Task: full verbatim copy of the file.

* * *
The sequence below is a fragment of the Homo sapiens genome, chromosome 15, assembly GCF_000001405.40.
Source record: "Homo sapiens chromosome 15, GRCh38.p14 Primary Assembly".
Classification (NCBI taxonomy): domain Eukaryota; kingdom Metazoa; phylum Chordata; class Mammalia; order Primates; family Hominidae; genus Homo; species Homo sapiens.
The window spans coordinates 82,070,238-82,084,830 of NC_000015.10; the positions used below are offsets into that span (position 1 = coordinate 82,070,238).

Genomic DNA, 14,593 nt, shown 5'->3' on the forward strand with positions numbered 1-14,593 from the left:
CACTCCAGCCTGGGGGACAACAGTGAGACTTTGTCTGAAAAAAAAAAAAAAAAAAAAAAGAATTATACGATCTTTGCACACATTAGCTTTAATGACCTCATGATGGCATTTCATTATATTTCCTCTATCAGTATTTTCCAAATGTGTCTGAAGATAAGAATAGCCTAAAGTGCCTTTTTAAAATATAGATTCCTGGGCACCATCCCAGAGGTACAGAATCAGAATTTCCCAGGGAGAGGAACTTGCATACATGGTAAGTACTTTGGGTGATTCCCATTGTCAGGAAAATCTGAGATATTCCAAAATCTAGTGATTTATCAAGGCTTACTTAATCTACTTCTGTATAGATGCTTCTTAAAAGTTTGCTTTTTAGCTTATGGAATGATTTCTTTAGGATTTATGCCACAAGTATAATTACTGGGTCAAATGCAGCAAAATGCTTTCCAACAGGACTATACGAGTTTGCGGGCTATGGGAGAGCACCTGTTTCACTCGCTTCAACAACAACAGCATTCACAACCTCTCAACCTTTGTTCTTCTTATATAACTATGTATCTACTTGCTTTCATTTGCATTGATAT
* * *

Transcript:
The sequence below is a fragment of the Homo sapiens genome, chromosome 15, assembly GCF_000001405.40.
Source record: "Homo sapiens chromosome 15, GRCh38.p14 Primary Assembly".
Classification (NCBI taxonomy): domain Eukaryota; kingdom Metazoa; phylum Chordata; class Mammalia; order Primates; family Hominidae; genus Homo; species Homo sapiens.
The window spans coordinates 82,070,238-82,084,830 of NC_000015.10; the positions used below are offsets into that span (position 1 = coordinate 82,070,238).

Genomic DNA, 14,593 nt, shown 5'->3' on the forward strand with positions numbered 1-14,593 from the left:
CACTCCAGCCTGGGGGACAACAGTGAGACTTTGTCTGAAAAAAAAAAAAAAAAAAAAAAGAATTATACGATCTTTGCACACATTAGCTTTAATGACCTCATGATGGCATTTCATTATATTTCCTCTATCAGTATTTTCCAAATGTGTCTGAAGATAAGAATAGCCTAAAGTGCCTTTTTAAAATATAGATTCCTGGGCACCATCCCAGAGGTACAGAATCAGAATTTCCCAGGGAGAGGAACTTGCATACATGGTAAGTACTTTGGGTGATTCCCATTGTCAGGAAAATCTGAGATATTCCAAAATCTAGTGATTTATCAAGGCTTACTTAATCTACTTCTGTATAGATGCTTCTTAAAAGTTTGCTTTTTAGCTTATGGAATGATTTCTTTAGGATTTATGCCACAAGTATAATTACTGGGTCAAATGCAGCAAAATGCTTTCCAACAGGACTATACGAGTTTGCGGGCTATGGGAGAGCACCTGTTTCACTCGCTTCAACAACAACAGCATTCACAACCTCTCAACCTTTGTTCTTCTTATATAACTATGTATCTACTTGCTTTCATTTGCATTGATAT